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pairs, the bunch being encased in a lead sheath about 3 inch thick, as shown in Fig. 89. The pairs are twisted to overcome inductance; and to distinguish between the conductors of a pair the insulation on one of them is usually marked in some peculiar way. Specifications for dry-paper cables call


Fig. 90.–Suspension Cable and Clamp Fastened to a

Pole for Supporting a Telephone Cable

for a capacity between conductors of not over 0.08 microfarad (see Appendix) per mile; a conductivity of not less than 98 per cent. that of pure copper; an ohmic resistance of not more than 47 ohms per mile at a temperature of 60° F.; and an insulation resistance of each conductor of at least 500 megohms (see Appendix) per mile. Cables

are thus made containing from 5 to 300 pairs of conductors in lengths of 800 and 1,000 feet. A 200-pair cable of No. 19 wires has an outside diameter of only about 2 inches. Iron wires are never formed into telephone cables.

Stringing the Cable is done by first fixing clamps n, Fig. 90, to the sides of the poles a short distance below the cross-arms. A suspension cable c, usually composed of 7 strands of galvanized steel wires, is then run from clamp to clamp and bolted in place as indicated. The cable and reel as received from the manufacturer are next mounted at one end of the line, as shown at m, Fig. 91, and by means of a manila-hemp rope r, Fig. 92, secured to the free end of the cable and led through pulleys a temporarily fastened to the poles just below. the suspension clamps, and terminating in a windlass h mounted at a distance along the line from the reel equal to the length of the cable on the reel, the cable is pulled in position. An iron cap c, Fig. 93, screwed to the end of the cable sheath, facilitates the fastening of the pulley rope. The windlass is operated by horse-power as shown. When all the cable on one reel has been strung, the process is repeated, the next reel being set up at the terminus of the first length. Such a case is illustrated in Fig. 91.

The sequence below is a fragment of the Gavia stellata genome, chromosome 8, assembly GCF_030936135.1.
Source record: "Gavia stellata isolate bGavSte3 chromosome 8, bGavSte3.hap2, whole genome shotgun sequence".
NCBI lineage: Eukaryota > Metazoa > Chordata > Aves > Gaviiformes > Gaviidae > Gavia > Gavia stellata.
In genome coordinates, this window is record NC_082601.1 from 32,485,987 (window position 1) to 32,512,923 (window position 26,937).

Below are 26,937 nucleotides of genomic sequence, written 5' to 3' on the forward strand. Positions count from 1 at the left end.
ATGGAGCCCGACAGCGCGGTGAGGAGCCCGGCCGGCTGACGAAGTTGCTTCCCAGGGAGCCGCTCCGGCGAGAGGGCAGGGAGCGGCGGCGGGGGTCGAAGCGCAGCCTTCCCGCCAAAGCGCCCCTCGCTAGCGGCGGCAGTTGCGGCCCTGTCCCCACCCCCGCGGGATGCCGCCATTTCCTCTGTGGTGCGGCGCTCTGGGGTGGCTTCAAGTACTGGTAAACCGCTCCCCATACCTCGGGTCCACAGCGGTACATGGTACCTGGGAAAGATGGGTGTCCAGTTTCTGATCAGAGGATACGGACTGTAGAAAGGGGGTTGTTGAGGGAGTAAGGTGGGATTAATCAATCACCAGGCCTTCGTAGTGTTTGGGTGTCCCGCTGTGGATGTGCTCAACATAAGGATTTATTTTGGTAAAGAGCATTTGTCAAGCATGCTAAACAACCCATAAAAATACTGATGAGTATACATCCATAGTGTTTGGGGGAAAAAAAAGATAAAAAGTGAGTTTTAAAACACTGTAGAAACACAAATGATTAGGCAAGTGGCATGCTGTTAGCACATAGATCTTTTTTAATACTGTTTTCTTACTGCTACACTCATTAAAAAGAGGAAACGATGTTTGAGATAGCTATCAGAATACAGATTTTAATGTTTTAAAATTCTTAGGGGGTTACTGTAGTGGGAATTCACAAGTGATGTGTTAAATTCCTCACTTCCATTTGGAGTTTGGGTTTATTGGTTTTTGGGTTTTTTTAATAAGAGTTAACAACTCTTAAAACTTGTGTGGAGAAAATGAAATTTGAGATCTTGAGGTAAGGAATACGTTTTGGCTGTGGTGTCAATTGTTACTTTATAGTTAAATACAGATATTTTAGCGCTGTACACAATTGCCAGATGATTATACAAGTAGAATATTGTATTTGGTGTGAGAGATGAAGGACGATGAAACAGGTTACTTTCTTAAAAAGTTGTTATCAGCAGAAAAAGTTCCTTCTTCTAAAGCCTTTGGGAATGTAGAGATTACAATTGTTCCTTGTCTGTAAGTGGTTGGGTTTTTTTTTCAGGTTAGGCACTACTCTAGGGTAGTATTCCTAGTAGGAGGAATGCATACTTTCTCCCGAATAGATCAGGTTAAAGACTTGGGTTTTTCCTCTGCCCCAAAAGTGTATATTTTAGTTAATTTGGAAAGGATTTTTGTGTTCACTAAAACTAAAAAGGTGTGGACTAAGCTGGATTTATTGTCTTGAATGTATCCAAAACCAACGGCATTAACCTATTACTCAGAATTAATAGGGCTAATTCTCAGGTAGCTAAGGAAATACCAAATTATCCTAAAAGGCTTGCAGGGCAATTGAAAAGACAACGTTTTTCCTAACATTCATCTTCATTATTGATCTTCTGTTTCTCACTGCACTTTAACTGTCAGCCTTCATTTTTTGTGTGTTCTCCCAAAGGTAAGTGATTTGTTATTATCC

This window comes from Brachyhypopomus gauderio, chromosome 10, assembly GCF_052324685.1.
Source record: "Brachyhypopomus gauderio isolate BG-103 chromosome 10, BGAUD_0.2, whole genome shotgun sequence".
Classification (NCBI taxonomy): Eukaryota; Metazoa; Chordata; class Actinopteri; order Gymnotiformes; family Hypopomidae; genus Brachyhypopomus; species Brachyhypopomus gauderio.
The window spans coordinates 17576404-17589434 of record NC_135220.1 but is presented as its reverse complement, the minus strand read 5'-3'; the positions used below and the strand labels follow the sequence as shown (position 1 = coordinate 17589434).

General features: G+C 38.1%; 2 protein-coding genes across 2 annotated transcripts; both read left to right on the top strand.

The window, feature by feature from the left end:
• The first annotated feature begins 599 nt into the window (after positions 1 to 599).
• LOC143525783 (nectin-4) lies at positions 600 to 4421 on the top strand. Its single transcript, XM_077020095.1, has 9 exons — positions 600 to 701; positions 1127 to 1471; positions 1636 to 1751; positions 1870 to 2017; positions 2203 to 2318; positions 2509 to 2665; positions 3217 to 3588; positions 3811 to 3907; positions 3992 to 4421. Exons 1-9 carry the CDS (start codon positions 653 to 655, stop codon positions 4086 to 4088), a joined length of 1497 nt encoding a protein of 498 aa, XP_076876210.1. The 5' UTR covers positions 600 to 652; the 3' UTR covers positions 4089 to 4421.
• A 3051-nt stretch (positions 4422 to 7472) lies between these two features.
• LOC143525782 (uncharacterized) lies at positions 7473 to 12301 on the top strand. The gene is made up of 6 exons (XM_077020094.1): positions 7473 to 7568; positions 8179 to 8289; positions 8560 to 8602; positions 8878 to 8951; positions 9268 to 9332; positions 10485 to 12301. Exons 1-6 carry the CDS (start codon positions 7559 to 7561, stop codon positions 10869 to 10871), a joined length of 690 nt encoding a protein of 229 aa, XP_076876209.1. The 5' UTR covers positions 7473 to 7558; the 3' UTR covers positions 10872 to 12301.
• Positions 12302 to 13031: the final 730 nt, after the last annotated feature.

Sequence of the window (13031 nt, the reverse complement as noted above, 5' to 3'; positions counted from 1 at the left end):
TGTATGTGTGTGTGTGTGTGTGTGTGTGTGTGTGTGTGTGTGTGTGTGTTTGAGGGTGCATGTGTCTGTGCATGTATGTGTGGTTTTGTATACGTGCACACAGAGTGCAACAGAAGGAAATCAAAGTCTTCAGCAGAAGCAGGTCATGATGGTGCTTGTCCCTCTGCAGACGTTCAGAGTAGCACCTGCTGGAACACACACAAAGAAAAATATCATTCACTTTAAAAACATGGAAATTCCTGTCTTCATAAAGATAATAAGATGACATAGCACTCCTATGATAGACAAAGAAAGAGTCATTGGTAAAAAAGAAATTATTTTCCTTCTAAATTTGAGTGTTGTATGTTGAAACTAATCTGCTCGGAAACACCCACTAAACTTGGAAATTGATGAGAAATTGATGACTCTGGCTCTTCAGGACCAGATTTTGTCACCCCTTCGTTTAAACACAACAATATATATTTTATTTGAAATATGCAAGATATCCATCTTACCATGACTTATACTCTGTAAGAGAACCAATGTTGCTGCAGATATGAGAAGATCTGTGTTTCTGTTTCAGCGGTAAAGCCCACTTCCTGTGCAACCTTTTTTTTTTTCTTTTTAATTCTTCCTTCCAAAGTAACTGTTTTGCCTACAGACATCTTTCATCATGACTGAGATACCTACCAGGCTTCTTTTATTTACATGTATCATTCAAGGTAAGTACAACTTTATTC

Cable Hangers are attached to the cable as the latter is drawn off the reel, and, as the cable is pulled along, the hangers slide over the suspension cable the end of which is temporarily lowered on

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Fig. 91.—Method of Stringing a Telephone Cable, Showing the Mounting of the Cable Reel



Fig. 92.-Arrangement for Pulling the Cable in Position

a level with the reel as in Fig. 91. One form of cable hanger is shown in Fig. 94 at a ce. It consists of a hook and one hemisphere a, a vertical


Fig. 93.-A Convenient Device for Fastening the Pulling

Rope to the Cable

extension and hemisphere c, and a steel ring e. The two hemispheres are of galvanized iron; they are placed on each side of the cable n, the ring is


Fig. 94.—A Cable Hanger, and the Tongs Used to Adjust

It in Position

slipped down over the hook, and by means of the tongs m the ring is forced into place,

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